Melanoma linked to sunburn as a teen

Melanoma linked to sunburn as a teen

For many teens, summertime is synonymous with suntans and sunburns. But getting just a few serious sunburns in your teens can mean you’re more likely to develop skin cancer later in life, according to new research.

A study published in Cancer Epidemiology, Biomarkers and Prevention, surveyed over 100,000 nurses for 20 years looking at their medical history and their current health. Researchers found that those having five or more serious sunburns between the ages of 15-20 resulted in an increased likelihood for developing skin cancer. For melanoma, the most deadly form of skin cancer, the likelihood of cancer increased by 80 percent for those with more than five blistering sunburns.

“Parents may need to be advised to pay more attention to protection from early-life sun exposure for their kids in order to reduce the likelihood of developing melanoma as they grow up,” said Dr. Abrar Qureshi, study researcher and chair of the Department of Dermatology at Warren Alpert Medical School of the Brown University and Rhode Island Hospital.

One simple way to protect kids from the sun is to make sure kids wear sunscreen. Parents are advised to read sunscreen labels before buying to ensure adequate coverage.

“Use for a sunscreen with an SPF of 15 or higher,” said Dr. Paola Portela, a pediatrician at Advocate Good Samaritan Hospital in Downers Grove, Ill. “The sunscreen label should say ‘broad spectrum.’ This means that it will protect against UVA and UVB rays.”

Planning ahead can also help avoid sunburns. It is best to apply it 30 minutes before going outside and reapply every two hours. Sunscreen should be applied more frequently if kids are swimming or sweating excessively, said Dr. Portela.

The sun’s ultraviolet rays are strongest between 10 am to 4 pm. Keep infants under the age of 6 months out of the sun during that time. If a child must go out, the American Academy of Pediatrics recommends dressing the child in lightweight pants, long-sleeved shirts and a hat with a brim that covers the face.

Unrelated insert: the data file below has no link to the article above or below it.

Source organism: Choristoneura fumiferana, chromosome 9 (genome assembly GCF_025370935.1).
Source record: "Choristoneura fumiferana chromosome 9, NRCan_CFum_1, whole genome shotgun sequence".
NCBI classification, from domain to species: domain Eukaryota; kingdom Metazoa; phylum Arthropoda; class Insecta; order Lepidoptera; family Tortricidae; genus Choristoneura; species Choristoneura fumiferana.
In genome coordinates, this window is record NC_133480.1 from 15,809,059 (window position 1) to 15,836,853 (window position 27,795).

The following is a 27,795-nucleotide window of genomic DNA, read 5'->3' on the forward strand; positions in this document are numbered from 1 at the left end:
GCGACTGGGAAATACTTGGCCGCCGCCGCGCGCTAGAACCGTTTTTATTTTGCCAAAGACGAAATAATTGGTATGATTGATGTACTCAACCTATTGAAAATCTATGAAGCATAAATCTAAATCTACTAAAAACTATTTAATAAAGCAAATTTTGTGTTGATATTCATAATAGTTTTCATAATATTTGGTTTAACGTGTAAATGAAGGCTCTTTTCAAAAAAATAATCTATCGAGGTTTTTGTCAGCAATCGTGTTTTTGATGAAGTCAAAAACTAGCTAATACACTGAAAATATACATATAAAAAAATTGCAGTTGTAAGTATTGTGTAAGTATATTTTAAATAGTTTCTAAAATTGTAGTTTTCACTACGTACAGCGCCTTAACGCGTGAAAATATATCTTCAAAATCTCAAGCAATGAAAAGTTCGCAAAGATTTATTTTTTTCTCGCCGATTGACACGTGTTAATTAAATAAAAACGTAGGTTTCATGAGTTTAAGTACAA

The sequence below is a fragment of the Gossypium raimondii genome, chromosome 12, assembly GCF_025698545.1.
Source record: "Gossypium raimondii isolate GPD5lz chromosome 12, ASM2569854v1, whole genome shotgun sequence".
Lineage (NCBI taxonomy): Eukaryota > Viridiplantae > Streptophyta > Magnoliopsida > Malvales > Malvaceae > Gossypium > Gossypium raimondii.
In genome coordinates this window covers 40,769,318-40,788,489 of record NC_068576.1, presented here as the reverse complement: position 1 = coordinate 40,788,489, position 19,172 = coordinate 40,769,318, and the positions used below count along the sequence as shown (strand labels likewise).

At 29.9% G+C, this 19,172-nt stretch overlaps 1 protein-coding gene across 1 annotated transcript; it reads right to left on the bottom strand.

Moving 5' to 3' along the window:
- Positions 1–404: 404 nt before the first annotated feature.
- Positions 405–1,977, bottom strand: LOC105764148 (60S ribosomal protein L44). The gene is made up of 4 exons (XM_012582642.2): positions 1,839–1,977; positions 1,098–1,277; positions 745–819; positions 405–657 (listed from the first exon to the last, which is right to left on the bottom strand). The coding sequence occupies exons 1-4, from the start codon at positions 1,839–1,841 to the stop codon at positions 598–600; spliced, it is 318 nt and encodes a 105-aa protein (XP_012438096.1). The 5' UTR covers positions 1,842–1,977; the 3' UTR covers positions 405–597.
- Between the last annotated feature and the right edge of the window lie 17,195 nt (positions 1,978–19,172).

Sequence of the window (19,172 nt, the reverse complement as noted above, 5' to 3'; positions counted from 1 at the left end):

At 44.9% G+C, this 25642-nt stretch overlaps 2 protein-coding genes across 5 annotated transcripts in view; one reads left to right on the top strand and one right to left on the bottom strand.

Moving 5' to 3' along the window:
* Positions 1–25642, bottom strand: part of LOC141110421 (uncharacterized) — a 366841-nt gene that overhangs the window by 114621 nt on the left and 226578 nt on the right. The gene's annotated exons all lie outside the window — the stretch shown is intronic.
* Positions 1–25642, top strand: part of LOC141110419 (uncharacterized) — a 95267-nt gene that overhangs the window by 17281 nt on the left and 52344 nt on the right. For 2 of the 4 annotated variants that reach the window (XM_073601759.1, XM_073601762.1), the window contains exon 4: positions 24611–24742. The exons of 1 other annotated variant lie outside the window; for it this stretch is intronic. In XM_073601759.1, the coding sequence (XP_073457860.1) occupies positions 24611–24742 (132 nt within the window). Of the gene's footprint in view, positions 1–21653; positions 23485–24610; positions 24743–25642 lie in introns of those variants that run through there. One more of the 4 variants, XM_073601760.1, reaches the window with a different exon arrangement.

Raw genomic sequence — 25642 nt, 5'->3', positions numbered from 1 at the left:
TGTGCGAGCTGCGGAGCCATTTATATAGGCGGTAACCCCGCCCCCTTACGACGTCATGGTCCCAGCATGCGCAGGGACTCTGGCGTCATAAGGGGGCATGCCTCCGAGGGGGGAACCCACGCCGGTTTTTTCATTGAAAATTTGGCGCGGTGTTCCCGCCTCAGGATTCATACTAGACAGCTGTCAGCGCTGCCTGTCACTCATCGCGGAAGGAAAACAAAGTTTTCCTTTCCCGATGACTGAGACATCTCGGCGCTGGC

“When you are going to apply sunscreen, test a small area on your child’s skin before covering their whole body to make sure that the child will not have an allergic reaction to the lotion,” said Dr. Portela.

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  1. I remember when I was younger I thought I could tan…definitely not. Since I was 18 or 19 I have been extremely careful not to get burned and use lots of sunscreen regularly.

  2. I read the article from the Dailymail and pulled away with…”OR…higher amounts of sever sunburns in the early adult years is indicative of a person with behaviors that put them at risk for skin cancer later in life.” It wasn’t that the 5 sever sunburns early in life directly lead to an increase in cancer, but that people who (and this is an opinion) are dumb enough to keep burning themselves to the point of blisters are probably going to carry on that (dumb) behavior into middle adulthood and that risky behavior complied over a long period of time is of course going to increase your chances of skin cancer. Just because a person has had some bad sunburns in their life, doesn’t mean they are automatically at a higher risk than everyone else. Continued and correct use of sunscreen, over a long period of time, while working or playing outdoors is the safest thing a person can do, but freaking out over individual instances of UV exposure that one receives on a normal day is not healthy or helpful.

  3. Speaking as a teen lifeguard who sits in the sun all day, I am very careful about putting sunscreen on! I have blisterd a couple times and am determined not to make it to five! Anyways, look at Hollywood, pale is in now!

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health enews Staff
health enews Staff

health enews staff is a group of experienced writers from our Advocate Health Care and Aurora Health Care sites, which also includes freelance or intern writers.